#9

N-Cadherin Influences Migration Of Oligodendrocytes On Astrocyte Monolayers

Schnadelbach O, Blaschuk OW, Symonds M, Gour BJ, Doherty P, Fawcett JW
Mol Cell NeuroSci 2000 Mar;15(3):288-302
Physiological Laboratory, Downing Street, Cambridge, CB2 3EG, United Kingdom
PMID# 10736205
Abstract

Oligodendrocyte cell migration is required for the development of the Nervous System and the repopulation of DeMyelinated lesions in the adult Central Nervous System.

We have investigated the role of the calcium-dependent Adhesion Molecules, the cadherins, in Oligodendrocyte-astrocyte interaction and Oligodendrocyte Progenitor migration.

Immunostaining demonstrated the expression of N-Cadherin on the surfaces of both Oligodendrocytes and Astrocytes, and Oligodendrocyte-like cells adhered to and spread on N-Cadherin substrates.

The blocking of Cadherin function by AntiSera or specific Peptides reduced adhesion of Oligodendroglia to Astrocyte Monolayers, diminished contact time between Oligodendrocyte processes and individual Astrocytes, and significantly increased the migration of Oligodendrocyte-like cells on Astrocyte Monolayers.

Furthermore, a soluble Cadherin molecule without adhesive properties increased Oligodendroglial proliferation on various ExtraCellular matrix substrates.

These data suggest that Cadherins are at least partially responsible for the poor migration-promoting properties of Astrocytes and that decreasing cell-cell adhesion might effect repopulation of DeMyelinated Multiple Sclerosis lesions by Oligodendrocyte progenitors.

Copyright 2000 Academic Press.


#10

Elevated CD40 Ligand Expressing Blood T-Cell Levels In Multiple Sclerosis Are Reversed By Interferon-beta Treatment

Teleshova N, Bao W, Kivisakk P, Ozenci V, Mustafa M, Link H
Scand J Immunol 2000 Mar;51(3):312-20
Karolinska Institutet, Huddinge Univ Hospital, Division of Neurology, NeuroImmunology Unit, Stockholm, Sweden
PMID# 10736102; UI# 20200799
Abstract

Myelin protein reactive CD4+ T-Cells are considered to be involved in the proposed ImmunoPathoGenesis of Multiple Sclerosis (MS). One particularly important molecule for T-Cell activation is the CD40L (gp39) that is expressed on the surface of T-Cells.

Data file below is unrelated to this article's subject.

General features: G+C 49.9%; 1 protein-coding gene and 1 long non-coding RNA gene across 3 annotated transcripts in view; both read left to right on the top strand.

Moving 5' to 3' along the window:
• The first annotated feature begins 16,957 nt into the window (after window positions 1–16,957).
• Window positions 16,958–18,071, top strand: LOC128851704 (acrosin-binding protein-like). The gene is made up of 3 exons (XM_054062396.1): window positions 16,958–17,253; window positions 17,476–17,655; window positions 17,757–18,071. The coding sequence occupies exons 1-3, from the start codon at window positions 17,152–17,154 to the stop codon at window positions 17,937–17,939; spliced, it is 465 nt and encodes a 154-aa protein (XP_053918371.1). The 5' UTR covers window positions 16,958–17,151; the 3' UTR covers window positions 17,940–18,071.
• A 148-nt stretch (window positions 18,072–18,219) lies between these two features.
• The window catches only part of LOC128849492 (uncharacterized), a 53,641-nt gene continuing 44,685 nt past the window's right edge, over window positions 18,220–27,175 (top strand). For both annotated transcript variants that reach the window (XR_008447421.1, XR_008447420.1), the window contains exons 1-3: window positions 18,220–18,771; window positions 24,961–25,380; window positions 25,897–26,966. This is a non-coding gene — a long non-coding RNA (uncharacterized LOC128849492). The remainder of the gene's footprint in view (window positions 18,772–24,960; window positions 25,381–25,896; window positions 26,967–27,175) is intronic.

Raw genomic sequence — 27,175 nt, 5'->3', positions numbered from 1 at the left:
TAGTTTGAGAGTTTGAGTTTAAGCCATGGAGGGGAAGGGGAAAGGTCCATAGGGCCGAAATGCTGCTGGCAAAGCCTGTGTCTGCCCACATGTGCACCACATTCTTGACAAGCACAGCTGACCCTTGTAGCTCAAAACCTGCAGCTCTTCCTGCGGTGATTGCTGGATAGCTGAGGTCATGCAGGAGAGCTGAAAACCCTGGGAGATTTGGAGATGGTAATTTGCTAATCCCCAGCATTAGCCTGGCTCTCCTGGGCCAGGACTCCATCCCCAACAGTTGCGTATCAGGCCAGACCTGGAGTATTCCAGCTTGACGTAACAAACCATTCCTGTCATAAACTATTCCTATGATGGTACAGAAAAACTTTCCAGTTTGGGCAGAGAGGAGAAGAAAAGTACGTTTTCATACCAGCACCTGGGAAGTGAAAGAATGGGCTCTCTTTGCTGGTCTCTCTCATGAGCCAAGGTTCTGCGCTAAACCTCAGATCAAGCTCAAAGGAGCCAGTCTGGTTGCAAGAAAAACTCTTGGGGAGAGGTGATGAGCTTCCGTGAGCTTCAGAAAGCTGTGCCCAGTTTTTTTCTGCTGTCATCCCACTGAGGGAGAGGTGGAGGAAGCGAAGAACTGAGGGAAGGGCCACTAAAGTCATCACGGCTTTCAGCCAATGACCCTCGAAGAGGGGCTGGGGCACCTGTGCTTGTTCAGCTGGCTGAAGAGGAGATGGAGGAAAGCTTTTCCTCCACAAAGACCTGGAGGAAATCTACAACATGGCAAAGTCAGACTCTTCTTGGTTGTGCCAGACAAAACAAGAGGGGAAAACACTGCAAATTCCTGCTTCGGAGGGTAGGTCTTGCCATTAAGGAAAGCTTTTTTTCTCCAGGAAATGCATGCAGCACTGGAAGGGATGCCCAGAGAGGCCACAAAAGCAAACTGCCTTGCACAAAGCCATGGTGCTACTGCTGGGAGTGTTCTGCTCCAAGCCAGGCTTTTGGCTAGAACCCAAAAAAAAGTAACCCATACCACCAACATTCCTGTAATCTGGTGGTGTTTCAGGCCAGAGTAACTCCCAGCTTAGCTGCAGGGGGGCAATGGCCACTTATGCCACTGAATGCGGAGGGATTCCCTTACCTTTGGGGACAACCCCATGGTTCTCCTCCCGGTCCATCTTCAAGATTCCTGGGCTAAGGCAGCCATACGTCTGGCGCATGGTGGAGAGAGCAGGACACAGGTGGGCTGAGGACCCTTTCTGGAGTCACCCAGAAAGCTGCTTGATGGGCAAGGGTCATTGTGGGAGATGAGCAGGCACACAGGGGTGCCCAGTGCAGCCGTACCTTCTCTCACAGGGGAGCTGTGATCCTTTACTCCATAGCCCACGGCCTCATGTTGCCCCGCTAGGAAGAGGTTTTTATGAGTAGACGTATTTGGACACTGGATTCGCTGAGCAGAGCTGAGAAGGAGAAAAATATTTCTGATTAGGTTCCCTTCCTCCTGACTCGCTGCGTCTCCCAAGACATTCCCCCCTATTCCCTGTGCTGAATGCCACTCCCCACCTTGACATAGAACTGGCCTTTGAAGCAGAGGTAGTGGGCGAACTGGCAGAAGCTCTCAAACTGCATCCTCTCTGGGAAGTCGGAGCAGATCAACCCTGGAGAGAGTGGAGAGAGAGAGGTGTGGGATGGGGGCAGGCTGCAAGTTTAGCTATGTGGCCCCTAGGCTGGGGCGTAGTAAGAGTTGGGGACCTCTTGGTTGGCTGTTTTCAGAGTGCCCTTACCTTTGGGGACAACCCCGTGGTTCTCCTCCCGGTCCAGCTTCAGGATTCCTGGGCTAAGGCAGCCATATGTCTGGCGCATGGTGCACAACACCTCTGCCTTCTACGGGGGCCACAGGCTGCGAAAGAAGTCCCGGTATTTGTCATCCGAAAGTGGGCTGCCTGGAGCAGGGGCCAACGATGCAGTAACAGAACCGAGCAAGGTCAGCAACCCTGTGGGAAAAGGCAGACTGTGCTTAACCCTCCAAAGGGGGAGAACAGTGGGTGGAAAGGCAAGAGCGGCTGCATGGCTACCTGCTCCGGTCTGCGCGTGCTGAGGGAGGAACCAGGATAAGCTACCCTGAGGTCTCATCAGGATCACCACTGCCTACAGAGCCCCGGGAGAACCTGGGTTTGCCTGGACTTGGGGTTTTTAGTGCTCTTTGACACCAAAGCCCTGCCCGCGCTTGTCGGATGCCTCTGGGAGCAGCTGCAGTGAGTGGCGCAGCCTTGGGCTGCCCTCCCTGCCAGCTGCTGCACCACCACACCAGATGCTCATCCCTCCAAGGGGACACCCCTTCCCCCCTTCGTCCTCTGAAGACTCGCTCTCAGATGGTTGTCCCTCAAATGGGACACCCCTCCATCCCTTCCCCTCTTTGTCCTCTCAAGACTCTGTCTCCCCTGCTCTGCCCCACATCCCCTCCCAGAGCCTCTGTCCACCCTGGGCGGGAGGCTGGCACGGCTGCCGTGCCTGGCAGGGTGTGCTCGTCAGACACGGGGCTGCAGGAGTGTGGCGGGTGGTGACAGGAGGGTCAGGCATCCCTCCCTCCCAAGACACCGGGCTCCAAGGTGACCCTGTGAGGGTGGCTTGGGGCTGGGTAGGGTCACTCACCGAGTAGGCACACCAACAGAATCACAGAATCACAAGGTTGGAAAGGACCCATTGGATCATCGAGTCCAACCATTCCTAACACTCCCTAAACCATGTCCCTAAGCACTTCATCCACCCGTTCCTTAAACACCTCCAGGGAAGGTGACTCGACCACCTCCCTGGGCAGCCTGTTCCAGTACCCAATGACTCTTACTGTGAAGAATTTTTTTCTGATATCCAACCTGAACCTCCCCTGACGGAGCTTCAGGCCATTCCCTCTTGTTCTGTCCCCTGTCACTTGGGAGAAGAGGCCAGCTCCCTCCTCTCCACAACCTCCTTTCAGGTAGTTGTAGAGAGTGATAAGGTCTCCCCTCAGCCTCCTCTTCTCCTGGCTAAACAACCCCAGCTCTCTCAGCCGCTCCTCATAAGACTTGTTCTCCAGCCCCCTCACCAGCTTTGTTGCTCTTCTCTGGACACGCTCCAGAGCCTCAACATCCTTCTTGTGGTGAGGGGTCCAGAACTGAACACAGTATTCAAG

This study focuses on the CD40 and the CD40L expression on MonoNuclear Cells prepared from blood from patients with MS, Other Neurological Diseases (OND) and healthy subjects.

Immunostaining followed by a three channel flow cytometry was adopted. Patients with MS had higher levels of CD3+CD40L+, CD4+CD40L+ and CD8+CD40L+ T-Cells compared to patients with OND and healthy subjects.

Cross-sectional comparisons revealed that the elevation of CD40L+ T-Cell subtypes was confined to the patients with untreated MS and not observed in the patients with MS treated with Interferon-beta (IFN-ß).

Follow up studies showed that levels of CD3+CD40L+ and CD4+CD40L+ T-Cells decreased in individual patients after the initiation of the IFN-ß treatment.

The enhanced expression of CD40L on CD3+, CD4+ and CD8+ T-Cells in patients with MS may implicate a role for this molecule in disease ImmunoPathoGenesis.



#11

Neuregulin: An Oligodendrocyte Growth Factor Absent In Active Multiple Sclerosis Lesions

Viehover A, Miller RH, Park SK, Fischbach G, Vartanian T
Dev NeuroSci 2001;23(4-5):377-86
Beth Israel Deaconess Medical Center and Harvard Medical School, Department of Neurology, Boston, MA, USA
PMID# 11756753
Abstract

Multiple Sclerosis (MS) is an Inflammatory Demyelinating Disease of the Central Nervous System (CNS) which results in DeMyelination and Axonal injury.

Conventional therapy for MS is Immune suppression in the absence of agents that promote Neural and Glial survival or ReMyelination.

Neuregulins are a family of Ligands that exert Trophic effects on both Neurons and Glia.

Using mice bearing a null mutation in the Neuregulin Gene, here we demonstrate that Neuregulins are necessary for the normal development of Oligodendrocytes.

In addition, Neuregulins are produced in the normal human CNS by Astrocytes as well as Neurons. Astrocyte-derived Neuregulin is functionally active in bioassays and exists in secreted and membrane-associated beta-Isoforms.

In active and chronic active MS lesions, however, the expression of Astrocyte Neuregulin is dramatically reduced. The absence of Neuregulin in active MS lesions may contribute to the paucity of ReMyelination in MS.

Copyright 2001 S. Karger AG, Basel